"United we bargain, divided we beg."

Tuesday, September 28, 2010

Spinal Progress Report ("I Am Not a Weenie")

Five days after I fell out of the hayloft and broke three vertebrae, I am actually doing okay. Much better than I would have guessed, if anyone had asked me, as I lay moaning and weeping on a gurney in the emergency room thursday night, to make a prediction.


As I told the ER nurse, I am not a pain weenie. Yes, those were in fact my actual words: "Just so you know," I said, "I had my babies at home without drugs. I am not a pain weenie. If I'm crying, it's because it hurts worse than labor."

"I believe you," said the nurse. "Thanks for telling me."

Then they loaded me up with Dilaudid and Atavan. As they warned me would be the case, these medications did very little to reduce the pain I felt when I moved, but they did reduce my "at rest" pain to something close to zero. After looking at my X-rays, the doctor told me I had broken three spinous processes, and that there was nothing they could do for me surgically. Somewhat like broken ribs, they would heal on their own (or they wouldn't, was the unspoken subtext). He said that whether I went home or stayed in the hospital overnight was a matter of my pain level; if I could move around well enough to go to the bathroom then I could go home, but if my pain were so severe that I was immobile, they would keep me overnight just so that they could continue to give me intravenous pain meds.

With the maximum dose of Dilaudid on board, I made it down the hall and peed, so they sent me home. There are a lot of questions that I wish I had asked (Which three vertebrae are broken? Are the spinous processes broken all the way OFF or are they just lightly cracked? How long can I expect my recovery to be? What activities are safe and what should I avoid?) but under the influence of the drugs all I could remember to ask was "how much is the Dilaudid helping right now? Am I going to be in a lot more pain later tonight?" The answer to those questions was "A lot" and "Yes."

The next couple of days was pretty bad. They sent me home with 15 Percocet, but I avoided taking them, thinking that that was a fairly small number of pills and I'd better save them for serious pain situations. I made do with Ibuprofen. I started taking one Percocet at bedtime because I found that my back ached terribly in the middle of the night, waking me up. It still does, but if I take a Percocet I can at least get four hours of sleep before the pain wakes me. I have limited my activity to the minimum a farmwife can get away with, which means I DO

1) stand at the sink and do dishes
2) cook
3) go shopping
4) milk goats

but I do NOT:

1) pick up a 50 pound sack of dog food while I am shopping
2) cook a 20 pound turkey
3) wrestle goats
4) muck out the barn.

I would say that I am - now, five days out - running at about 60% capacity. I can sweep the floor. I can vacuum. I can get in the van (it ain't fun) and take the kids to school and pick them up. I haven't tried, but I bet I can lead the horses around to the smaller pasture. I haven't tried, but I am about to see if I can let the goats out to browse and run herd on them. I can do laundry, although it hurts pretty bad.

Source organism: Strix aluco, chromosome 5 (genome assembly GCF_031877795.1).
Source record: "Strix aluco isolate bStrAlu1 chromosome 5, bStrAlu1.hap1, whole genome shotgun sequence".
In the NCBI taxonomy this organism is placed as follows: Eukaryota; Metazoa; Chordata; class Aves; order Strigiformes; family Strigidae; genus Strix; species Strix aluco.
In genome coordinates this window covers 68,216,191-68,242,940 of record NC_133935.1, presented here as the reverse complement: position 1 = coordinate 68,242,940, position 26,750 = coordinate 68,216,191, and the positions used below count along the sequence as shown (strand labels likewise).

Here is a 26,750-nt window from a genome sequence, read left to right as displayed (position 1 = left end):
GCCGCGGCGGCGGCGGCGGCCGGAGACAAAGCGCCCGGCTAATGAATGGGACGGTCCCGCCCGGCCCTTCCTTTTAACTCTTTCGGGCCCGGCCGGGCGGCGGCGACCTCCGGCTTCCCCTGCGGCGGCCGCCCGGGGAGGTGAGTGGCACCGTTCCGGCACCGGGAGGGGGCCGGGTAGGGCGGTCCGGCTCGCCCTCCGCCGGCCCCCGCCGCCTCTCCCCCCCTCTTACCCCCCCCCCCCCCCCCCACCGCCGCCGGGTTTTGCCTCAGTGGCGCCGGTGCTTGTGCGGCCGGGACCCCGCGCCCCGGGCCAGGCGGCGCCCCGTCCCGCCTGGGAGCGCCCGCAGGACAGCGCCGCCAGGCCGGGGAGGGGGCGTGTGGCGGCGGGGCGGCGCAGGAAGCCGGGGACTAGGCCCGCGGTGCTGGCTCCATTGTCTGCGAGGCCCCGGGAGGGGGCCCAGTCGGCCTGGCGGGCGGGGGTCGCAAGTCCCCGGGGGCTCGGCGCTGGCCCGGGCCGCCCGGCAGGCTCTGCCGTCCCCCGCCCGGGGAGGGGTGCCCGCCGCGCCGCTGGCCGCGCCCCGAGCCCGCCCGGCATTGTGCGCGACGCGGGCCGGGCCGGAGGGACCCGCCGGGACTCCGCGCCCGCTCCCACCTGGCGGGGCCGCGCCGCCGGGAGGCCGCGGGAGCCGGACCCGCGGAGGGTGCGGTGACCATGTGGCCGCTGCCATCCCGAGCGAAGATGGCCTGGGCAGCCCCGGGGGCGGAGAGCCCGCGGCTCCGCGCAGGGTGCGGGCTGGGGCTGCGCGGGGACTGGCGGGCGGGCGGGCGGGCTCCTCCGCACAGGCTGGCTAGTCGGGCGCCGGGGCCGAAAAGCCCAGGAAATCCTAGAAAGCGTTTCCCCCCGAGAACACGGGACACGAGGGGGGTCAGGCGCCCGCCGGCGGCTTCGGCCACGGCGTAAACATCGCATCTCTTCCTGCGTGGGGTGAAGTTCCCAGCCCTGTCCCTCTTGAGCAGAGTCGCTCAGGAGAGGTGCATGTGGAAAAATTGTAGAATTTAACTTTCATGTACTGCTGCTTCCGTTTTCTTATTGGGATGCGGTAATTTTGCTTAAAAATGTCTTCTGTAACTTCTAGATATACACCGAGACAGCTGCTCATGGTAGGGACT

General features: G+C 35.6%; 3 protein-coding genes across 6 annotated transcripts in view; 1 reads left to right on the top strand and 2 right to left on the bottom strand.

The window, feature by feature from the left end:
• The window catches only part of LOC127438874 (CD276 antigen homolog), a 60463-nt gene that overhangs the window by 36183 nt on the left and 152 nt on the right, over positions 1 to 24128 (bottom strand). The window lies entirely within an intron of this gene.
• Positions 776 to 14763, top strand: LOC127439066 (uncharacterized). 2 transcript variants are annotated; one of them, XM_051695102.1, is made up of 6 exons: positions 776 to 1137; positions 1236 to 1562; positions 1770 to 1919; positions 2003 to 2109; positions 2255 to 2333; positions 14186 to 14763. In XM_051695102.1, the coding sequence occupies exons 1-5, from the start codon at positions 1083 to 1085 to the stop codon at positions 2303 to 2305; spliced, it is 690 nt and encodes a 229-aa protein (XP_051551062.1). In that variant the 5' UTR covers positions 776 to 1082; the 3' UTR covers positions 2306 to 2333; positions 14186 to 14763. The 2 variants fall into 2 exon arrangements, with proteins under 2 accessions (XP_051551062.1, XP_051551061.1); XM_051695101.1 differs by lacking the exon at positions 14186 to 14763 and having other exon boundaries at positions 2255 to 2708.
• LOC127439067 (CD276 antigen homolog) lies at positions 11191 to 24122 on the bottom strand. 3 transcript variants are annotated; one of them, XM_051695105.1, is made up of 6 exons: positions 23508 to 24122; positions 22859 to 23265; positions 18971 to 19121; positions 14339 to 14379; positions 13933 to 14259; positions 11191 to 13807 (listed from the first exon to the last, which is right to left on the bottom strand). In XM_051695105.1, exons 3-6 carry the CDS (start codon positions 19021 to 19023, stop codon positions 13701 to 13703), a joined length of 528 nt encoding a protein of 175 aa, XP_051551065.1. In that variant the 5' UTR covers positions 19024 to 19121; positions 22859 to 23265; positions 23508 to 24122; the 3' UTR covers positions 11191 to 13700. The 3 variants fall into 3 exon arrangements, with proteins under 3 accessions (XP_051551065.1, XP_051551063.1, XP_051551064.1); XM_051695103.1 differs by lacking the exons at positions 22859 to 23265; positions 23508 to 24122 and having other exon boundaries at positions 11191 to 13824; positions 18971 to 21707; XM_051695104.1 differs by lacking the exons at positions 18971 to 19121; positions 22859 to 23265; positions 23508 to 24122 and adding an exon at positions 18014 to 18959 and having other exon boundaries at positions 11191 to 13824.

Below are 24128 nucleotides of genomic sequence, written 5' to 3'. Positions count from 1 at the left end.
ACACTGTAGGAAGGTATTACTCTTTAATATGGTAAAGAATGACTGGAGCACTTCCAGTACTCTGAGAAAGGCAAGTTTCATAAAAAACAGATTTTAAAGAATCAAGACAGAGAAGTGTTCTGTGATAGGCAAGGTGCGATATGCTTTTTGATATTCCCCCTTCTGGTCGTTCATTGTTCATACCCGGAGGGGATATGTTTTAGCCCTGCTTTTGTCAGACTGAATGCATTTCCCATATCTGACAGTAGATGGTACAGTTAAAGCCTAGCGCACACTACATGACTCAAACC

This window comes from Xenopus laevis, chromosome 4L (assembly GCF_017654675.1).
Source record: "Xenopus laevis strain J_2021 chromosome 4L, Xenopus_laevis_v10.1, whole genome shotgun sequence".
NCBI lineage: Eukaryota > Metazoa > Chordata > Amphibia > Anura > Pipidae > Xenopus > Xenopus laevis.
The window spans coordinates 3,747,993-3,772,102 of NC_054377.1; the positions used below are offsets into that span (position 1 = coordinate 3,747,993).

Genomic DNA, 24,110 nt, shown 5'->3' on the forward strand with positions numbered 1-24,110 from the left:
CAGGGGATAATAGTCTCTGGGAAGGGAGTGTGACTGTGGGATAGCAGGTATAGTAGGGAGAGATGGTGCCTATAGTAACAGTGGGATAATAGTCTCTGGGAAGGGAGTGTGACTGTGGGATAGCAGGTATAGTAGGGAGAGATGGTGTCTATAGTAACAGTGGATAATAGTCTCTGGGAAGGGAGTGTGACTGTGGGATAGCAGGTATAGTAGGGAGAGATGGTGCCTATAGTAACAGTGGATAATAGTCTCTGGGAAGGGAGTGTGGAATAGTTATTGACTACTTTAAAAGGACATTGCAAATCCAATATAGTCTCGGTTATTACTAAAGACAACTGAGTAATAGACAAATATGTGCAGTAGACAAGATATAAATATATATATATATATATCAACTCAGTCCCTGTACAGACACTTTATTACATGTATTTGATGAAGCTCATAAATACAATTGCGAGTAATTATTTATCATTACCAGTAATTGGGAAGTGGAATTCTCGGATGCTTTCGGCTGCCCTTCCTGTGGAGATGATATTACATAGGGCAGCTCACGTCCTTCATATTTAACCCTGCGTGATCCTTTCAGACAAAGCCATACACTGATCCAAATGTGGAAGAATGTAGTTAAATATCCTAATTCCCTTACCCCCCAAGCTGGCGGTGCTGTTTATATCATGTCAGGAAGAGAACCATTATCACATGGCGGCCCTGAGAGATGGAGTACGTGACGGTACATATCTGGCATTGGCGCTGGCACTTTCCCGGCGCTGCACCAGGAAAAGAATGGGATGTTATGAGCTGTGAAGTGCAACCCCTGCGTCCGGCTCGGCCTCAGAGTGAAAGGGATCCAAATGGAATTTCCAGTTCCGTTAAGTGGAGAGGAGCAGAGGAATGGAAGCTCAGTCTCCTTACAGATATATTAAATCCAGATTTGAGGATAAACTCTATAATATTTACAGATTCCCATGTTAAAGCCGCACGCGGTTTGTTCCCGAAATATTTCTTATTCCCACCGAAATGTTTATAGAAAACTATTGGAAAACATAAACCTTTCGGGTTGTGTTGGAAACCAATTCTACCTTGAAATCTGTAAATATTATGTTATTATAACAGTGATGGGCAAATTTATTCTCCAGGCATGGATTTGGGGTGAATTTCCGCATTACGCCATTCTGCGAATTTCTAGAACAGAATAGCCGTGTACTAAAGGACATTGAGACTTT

A few years ago, we took my Dad (who is hemiplegic post-stroke) to Oaxaca to attend our daughter's baptism. At the party, he got drunk and fell down, whacking the back of his head hard enough to crack his skull and wrenching his back badly. He spent a few days in the hospital. I remember asking the neurologist if he could still go on expeditions - could we take him to Monte Alban? Was it safe for him to ride the bus to the coast? This might be, I told the doctor, his very last trip abroad - could we still take him out to see the sights? It might be his last chance.

In true Mexican fatalistic fashion, the doctor seemed a little confused by the question. If he wants to go, let him go, he said. Take him, if you want to take him. Who am I, he seemed to be asking, to tell your father that he should or shouldn't go see Monte Alban? That's not a medical decision - that's a personal decision.

That's kind of the feeling I get from my injury. What I decide to do or not to do is up to me: it's all a matter of how much pain I am willing to endure. I will go and see a regular doctor to follow up, and I will ask the questions I was too doped to ask at the ER. But I don't doubt that the answer will be some variation of: Do what you feel is right. It's your back. It's your pain. It's your farm. It's your work. It's your kids. It's your life.

That's right.

Mine.

6 comments:

Melinda C. said...

Yes, but... if what you do NOW in the immediate recovery time affects your back/pain/farm/work/kids/life twenty years into the future, you might think twice about how much you do now. Your dad, at the time...weren't sure how much longer he'd be around, so I can see the argument of "do what you want." But I'm thinking you'll be around for forty more years at least. You want them to be pain-free, yes?
Call your doctor and ask the questions now, Amy.
From, your nosy and opinionated acquaintance, Melinda.

polly's path said...
This comment has been removed by a blog administrator.
polly's path said...

get better soon!
I have a very limited internet connection at the moment, so I have been missing the updates of this last week.Healing thoughts your way!!

The 4 Bushel Farmgal said...

Hi Amy,
Melinda is right. Better to wait on working with the horses, or the goats. It's a harmless activity unless something happens (and doesn't something always happen when you least expect it?)

Rest up while you can, so you can do more later :)

Best wishes for a quick recovery!

The 4 Bushel Farmgal said...
This comment has been removed by a blog administrator.
keewee said...

I am inclined to agree with Melinda too. Take care of yourself.